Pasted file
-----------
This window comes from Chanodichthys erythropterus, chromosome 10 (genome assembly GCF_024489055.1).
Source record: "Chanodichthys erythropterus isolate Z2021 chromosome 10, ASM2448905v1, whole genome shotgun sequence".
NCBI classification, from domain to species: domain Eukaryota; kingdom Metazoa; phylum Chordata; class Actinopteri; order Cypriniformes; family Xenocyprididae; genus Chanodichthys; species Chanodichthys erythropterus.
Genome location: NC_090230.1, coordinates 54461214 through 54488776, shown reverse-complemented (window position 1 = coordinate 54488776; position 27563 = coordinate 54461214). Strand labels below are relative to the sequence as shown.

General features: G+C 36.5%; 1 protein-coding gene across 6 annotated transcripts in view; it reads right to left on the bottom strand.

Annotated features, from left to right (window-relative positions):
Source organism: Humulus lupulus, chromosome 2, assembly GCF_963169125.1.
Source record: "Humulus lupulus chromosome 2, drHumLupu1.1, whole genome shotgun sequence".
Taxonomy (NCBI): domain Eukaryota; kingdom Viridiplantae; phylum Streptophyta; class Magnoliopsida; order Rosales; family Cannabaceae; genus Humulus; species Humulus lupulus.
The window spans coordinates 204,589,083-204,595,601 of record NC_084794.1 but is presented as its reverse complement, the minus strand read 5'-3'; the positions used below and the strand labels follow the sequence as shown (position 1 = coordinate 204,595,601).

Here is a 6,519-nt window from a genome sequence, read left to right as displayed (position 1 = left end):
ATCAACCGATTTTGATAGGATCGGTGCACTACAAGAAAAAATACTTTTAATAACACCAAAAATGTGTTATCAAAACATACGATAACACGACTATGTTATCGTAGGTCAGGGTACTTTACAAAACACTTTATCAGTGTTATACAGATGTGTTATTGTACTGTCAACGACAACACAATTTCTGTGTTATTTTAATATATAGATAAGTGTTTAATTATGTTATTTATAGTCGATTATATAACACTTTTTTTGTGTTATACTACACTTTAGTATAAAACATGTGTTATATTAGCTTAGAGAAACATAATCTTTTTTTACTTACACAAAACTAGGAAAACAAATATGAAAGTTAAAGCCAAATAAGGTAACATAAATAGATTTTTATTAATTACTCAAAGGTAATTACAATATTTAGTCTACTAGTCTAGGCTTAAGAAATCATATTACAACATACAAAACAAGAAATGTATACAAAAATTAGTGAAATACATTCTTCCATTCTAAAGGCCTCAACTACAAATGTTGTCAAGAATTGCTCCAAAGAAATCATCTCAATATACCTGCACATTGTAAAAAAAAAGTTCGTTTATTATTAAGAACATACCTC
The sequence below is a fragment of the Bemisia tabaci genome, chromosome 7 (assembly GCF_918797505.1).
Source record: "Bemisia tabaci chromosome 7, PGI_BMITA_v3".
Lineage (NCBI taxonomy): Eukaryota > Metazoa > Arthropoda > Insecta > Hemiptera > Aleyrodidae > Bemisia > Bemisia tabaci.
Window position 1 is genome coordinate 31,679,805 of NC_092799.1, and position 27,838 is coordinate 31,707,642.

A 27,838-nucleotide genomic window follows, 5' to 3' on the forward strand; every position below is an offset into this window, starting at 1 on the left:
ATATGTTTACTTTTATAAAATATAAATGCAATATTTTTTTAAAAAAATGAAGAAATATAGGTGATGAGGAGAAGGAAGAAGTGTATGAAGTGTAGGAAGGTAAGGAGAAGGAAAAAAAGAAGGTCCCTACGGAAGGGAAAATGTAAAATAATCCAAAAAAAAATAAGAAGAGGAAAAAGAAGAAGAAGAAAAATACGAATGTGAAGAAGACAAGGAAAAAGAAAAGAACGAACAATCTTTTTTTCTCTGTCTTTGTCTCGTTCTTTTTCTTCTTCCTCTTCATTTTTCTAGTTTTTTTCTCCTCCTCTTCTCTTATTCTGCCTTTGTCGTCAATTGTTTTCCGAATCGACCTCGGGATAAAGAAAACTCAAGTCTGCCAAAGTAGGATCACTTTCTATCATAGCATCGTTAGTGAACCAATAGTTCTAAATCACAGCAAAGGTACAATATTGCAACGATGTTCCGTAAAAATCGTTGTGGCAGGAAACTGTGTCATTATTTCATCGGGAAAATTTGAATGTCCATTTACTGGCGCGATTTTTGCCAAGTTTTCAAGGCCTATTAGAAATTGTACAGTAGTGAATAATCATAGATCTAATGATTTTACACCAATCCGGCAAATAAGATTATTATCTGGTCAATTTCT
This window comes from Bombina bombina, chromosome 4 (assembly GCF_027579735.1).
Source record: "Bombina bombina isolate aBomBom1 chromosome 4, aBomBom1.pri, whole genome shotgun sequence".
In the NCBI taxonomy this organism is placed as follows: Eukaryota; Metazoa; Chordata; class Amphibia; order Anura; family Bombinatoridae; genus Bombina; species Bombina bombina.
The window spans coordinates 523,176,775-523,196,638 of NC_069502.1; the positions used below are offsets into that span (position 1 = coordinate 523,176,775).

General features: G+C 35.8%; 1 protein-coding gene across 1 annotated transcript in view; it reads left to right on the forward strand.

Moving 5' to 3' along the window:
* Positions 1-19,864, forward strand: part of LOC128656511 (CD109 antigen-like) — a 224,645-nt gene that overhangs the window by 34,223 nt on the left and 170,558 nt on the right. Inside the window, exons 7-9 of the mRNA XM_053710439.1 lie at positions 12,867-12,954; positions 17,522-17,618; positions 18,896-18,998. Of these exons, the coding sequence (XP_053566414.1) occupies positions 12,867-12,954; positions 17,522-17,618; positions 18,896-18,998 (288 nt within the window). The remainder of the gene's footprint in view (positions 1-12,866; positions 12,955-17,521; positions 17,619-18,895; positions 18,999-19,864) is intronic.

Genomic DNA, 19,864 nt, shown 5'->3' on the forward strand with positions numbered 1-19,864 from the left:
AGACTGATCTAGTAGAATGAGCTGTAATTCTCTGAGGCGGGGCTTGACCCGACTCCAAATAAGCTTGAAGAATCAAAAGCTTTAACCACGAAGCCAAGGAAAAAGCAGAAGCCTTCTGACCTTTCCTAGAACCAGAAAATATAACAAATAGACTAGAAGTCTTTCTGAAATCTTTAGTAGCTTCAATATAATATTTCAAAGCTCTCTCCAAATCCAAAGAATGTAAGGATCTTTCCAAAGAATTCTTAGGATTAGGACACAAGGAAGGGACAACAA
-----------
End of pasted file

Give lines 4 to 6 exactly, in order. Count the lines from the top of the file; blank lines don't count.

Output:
Genome location: NC_090230.1, coordinates 54461214 through 54488776, shown reverse-complemented (window position 1 = coordinate 54488776; position 27563 = coordinate 54461214). Strand labels below are relative to the sequence as shown.

General features: G+C 36.5%; 1 protein-coding gene across 6 annotated transcripts in view; it reads right to left on the bottom strand.

Annotated features, from left to right (window-relative positions):